In July 1861 Greenhow sent a female courier to Confederate General Pierre G.T. Beauregard at his Fairfax, Virginia, headquarters. The ten-word message, carefully folded into her hair bun, contained Union military movements for what would be the First Battle of Bull Run. The information helped to secure a Confederate victory over the Union Army at Manassas. Beauregard later testified that because of the gained intelligence, he requested extra troops from General Joseph Johnston’s nearby command, helping the Confederates score a dramatic victory in the first major battle of the War.
Realizing her activities may endanger her daughters’ safety, Greenhow sent all but young Rose to live elsewhere. When Pinkerton and his agents traced leaked information to Greenhow’s 16th Street NW home, he placed Greenhow and her courier Lily Mackall under house arrest. Despite her attempts to burn evidence, numerous documents, maps, and letters were found in Greenhow’s house. Some of these are now at the National Archives and Records Administration, and some are available online.
Pinkerton closely supervised Greenhow and moved other suspected spies and sympathizers into the house—so many, in fact, that it was nicknamed Fort Greenhow.
Given her extensive connections, Greenhow was always considered a security risk. In January, 1862, Greenhow and others were ironically moved to Old Capitol Prison where she had lived with her aunt and had later attended Senator Calhoun prior to his death. A two-man commission was set up to review their cases. Eight-year-old Rose remained with her mother in prison. Greenhow continued to provide information to the Confederate Army, even while imprisoned. One account says she flew the Confederate flag from her prison window.
Her imprisonment, more than her messages, made her a martyr in the eyes of the Southern people according to Princeton University’s James McPherson. “The brutal Yankees who would imprison a mother and child provided ammunition for the Confederate propaganda mills,” McPherson said.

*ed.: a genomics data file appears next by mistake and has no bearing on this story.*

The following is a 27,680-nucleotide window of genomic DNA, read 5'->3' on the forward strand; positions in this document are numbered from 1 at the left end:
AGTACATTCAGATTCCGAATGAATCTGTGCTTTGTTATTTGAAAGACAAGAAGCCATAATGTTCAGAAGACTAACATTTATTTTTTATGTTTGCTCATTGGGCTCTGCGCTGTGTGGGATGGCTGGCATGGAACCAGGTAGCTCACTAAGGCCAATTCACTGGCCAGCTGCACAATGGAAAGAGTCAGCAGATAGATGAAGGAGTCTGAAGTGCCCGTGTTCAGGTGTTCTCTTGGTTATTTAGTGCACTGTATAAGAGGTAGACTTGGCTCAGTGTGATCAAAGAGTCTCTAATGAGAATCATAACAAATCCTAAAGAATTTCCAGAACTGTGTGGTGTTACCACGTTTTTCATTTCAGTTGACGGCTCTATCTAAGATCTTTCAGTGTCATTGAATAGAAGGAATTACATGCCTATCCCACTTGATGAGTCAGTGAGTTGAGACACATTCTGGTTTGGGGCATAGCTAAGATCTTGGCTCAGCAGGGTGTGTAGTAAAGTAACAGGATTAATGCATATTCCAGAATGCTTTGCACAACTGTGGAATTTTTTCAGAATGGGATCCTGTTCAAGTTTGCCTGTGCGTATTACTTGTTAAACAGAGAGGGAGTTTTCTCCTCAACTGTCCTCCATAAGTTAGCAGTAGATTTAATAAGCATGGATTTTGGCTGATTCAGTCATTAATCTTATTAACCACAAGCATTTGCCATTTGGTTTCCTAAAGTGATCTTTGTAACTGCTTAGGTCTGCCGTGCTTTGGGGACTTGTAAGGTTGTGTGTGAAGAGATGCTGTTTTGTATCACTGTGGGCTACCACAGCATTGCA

Greenhow was never subjected to a trial. After questioning in which she stymied all attempts at gaining a confession, she was released and exiled to the Southern states. She is reported to have left the Old Capitol Prison draped in a Confederate flag.
Representing the South in Europe
Greenhow was welcomed as a hero in Richmond. President Jefferson Davis sent her to Europe as a courier and diplomat for the Southern cause. She ran the blockade, and from 1863 to 1864 she traveled in France and Great Britain. The strong commercial ties between Britain and the South (with cotton, naval stores, tobacco and much more) resulted in sympathetic leanings among the aristocracy. She met with Queen Victoria and Napoleon III, and she met and became engaged to Granville Leveson-Gower, 2nd Earl Granville. She even found time while in London to write a well-received memoir titled My Imprisonment and the First Year of Abolition Rule at Washington.
Rose left Europe on the Condor, a British blockade runner, carrying dispatches for the Confederacy and $2000 in gold from her book sales on August 19, 1864. Pursued by USS Niphon, a Union gunboat, Condor ran aground at the mouth of the Cape Fear River on October 1, 1864. Greenhow took to a rowboat to go ashore, perhaps afraid of capture and imprisonment. When the rowboat capsized, Greenhow was weighed down by the gold sewn into her clothing.
Greenhow was buried with Confederate military honors at Oakdale Cemetery. In 1888 the Ladies Memorial Association marked her grave with a cross that read, “Mrs. Rose O’Neal Greenhow. A Bearer of Dispatches to the Confederate Government.”
Greenhow’s personal diary is held at the North Carolina Archives. Many of her papers are at the Duke University Special Collections Library.